The fact that you’re researching mortgages probably means that you’re about to make an investment. If you’re planning to buy a home or any real estate property, there’s a big chance that you won’t pay for it in cash. You’ll need to secure a mortgage for the home you have your eyes on. 


Once approved, you could repay the loan based on agreed-upon terms, which include interest rates, payment amount, time and amortization, among others.  


Depending on your situation and financial capability you can choose between an open mortgage or a closed mortgage. How do these differ from one another? Also, how can you determine which option is best for you?

Open mortgages boast flexibility.

The entire mortgage balance can be paid off, re-negotiated or refinanced at any time without penalties. Open mortgages may allow you to put extra money towards your mortgage aside from your regular payment. You can pay off your mortgage in full before the term payment ends or choose to re-negotiate before it ends. With open mortgages, you could break your contract to change lenders before the term ends.

Let’s say you’re foreseeing an influx of income, perhaps an inheritance in the near future or a lump-sum bonus coming in. You’ll have the flexibility to put this towards your mortgage. This could save you thousands of dollars from decreasing interest charges. A sudden shift in your family’s circumstances or a change of plans can also pave the way for more cash on hand, like selling the property and having to move. If this is the case, then an open mortgage may suit your circumstances. 

For borrowers who fear penalties, this could be very enticing. But take note, an open mortgage has a term and tends to have higher interest rates as compared to a closed mortgage because of prepayment (extra payments above your normal monthly payment) flexibility. Open mortgages are usually available short-term that are less than five years.


Closed mortgages are accessible.


On the contrary, a closed mortgage can’t be fully paid off, refinanced or renegotiated before the term ends, unless the borrower is willing to pay the penalties and applicable charges. This is usually a better choice if you’re not planning to pay off your mortgage. When you opt for a closed mortgage, you commit to being bound by its terms and conditions for the duration of the term.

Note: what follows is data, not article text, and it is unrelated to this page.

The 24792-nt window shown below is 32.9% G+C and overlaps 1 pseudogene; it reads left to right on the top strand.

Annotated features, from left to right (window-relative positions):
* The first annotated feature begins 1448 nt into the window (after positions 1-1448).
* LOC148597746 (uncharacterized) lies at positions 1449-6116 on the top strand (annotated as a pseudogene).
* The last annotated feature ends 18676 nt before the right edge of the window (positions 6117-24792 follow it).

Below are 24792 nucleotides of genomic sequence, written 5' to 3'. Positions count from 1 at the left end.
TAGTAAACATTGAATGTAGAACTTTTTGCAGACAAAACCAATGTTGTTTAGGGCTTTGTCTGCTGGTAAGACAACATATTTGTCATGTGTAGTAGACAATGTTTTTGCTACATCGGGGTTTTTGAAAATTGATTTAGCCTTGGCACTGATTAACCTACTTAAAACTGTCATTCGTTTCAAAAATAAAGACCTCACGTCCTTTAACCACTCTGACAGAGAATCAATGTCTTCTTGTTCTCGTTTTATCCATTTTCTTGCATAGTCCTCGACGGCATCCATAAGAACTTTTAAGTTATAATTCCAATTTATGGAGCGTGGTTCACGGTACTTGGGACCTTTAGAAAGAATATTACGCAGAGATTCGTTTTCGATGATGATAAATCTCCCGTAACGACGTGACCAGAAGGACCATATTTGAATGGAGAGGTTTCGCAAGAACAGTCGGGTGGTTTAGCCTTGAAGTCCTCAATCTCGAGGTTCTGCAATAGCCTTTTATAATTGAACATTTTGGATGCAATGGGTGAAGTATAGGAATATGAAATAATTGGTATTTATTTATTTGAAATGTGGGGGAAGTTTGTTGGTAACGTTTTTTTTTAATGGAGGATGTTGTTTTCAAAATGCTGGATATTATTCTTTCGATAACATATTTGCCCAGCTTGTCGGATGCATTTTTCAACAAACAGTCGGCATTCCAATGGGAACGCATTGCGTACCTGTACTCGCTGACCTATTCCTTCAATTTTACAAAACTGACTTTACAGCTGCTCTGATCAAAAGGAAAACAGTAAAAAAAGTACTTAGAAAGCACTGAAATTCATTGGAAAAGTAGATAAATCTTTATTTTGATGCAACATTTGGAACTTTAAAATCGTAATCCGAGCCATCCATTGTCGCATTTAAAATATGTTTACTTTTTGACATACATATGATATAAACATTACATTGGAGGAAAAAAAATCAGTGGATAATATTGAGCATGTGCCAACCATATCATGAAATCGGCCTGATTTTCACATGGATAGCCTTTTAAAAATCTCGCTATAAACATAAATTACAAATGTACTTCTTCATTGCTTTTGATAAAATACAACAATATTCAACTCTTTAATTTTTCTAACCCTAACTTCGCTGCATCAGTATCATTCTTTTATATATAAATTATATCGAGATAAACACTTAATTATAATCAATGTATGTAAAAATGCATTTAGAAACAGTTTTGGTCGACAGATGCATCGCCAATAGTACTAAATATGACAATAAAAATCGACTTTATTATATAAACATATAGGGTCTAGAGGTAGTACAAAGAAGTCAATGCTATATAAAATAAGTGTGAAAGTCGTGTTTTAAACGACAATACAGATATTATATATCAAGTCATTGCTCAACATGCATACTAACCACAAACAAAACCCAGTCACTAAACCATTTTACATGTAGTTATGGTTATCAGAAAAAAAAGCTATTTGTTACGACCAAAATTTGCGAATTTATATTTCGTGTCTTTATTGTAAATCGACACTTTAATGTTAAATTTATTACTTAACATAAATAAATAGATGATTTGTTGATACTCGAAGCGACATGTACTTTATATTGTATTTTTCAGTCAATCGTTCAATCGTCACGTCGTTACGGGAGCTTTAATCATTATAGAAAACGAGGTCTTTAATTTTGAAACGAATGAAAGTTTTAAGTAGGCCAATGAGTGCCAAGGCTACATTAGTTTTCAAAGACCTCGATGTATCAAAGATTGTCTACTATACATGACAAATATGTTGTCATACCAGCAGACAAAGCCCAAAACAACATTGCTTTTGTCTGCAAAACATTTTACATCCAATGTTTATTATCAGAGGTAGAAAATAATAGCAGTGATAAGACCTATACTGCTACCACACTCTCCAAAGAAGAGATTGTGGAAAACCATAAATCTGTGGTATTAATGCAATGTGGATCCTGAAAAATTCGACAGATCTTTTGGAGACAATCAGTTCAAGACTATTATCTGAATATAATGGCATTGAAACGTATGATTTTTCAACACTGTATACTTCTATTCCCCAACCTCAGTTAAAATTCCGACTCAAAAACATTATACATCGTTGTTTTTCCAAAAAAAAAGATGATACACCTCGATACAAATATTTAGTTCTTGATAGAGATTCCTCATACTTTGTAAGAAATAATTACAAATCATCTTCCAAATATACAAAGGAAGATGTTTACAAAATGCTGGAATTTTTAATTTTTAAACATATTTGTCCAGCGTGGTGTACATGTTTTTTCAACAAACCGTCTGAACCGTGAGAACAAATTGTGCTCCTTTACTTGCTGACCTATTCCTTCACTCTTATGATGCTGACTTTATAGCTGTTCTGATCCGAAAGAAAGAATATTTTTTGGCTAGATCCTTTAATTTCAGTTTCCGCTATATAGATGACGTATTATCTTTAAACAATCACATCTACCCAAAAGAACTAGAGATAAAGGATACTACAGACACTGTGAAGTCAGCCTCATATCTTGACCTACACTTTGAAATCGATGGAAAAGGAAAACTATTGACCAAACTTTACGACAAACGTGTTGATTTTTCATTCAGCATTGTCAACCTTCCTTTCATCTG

Having fixed monthly mortgage payments could also be beneficial for the buyer, especially when it comes to budgeting family expenses such as tuition fees, groceries, utilities and so on. 

If you feel constrained or locked into the terms and conditions, some lenders allow you to make prepayments up to a specified amount, on an annual basis. This allows you to pay a certain percentage of the originally agreed-upon mortgage, without penalty. For instance, if you had a closed five-year fixed mortgage with 20% annual payment privileges, you couldn’t pay more than 20% of the original mortgage amount before maturity. If you did, this would mean a penalty fee and these fees can be hefty.

Open or closed mortgage

There’s a lot to consider when paying off mortgages. The main contrasts between the two are their flexibility and interest rates. Deciding which mortgage to choose depends on your financial situation as well as your foresight on what your financial situation will be in the future. 

For instance, if you’re leaning towards a shorter term, let’s say two years, then you may not need the amount of flexibility that an open mortgage offers. Apart from unforeseen circumstances such as unexpected emergencies or unforeseen disasters, you’d have an idea of what your finances would look like in the next few years.  

On the other hand, if you’re choosing a 10-year term, you’d need the type of flexibility that an open mortgage offers in case you earn more money – or less. Even the best planners will find it hard to foresee their finances that far into the future. 

Simply put, closed mortgages generally offer better interest rates than open mortgages, but it limits the borrower’s flexibility. Choose wisely to avoid landing a bad mortgage.

So what should you choose?

There’s no right nor wrong answer here. The rule of thumb for loans and investments is to choose what’s best for your financial situation while being on top of your finances

To sum up their differences and put them into practice, look into these scenarios:

  • Choose an open mortgage if you are planning to make changes to your living arrangements in the near future or if you intend to make large payments that’d be more than the allowable prepayment under a closed mortgage;
  • Choose a closed mortgage if you’re planning to stay in your current home and not planning to sell. 

Explore more options for your mortgage needs

The most important take-away is to study and analyze your financial situation and trends in order to enhance your foresight.

Besides, you have a long list of terms and conditions to choose from. You can almost tailor-fit them to match your needs. Gain financial insights with the help of Daisy Raouph, your trusted mortgage broker and financial adviser.

Get started with Daisy Raouph today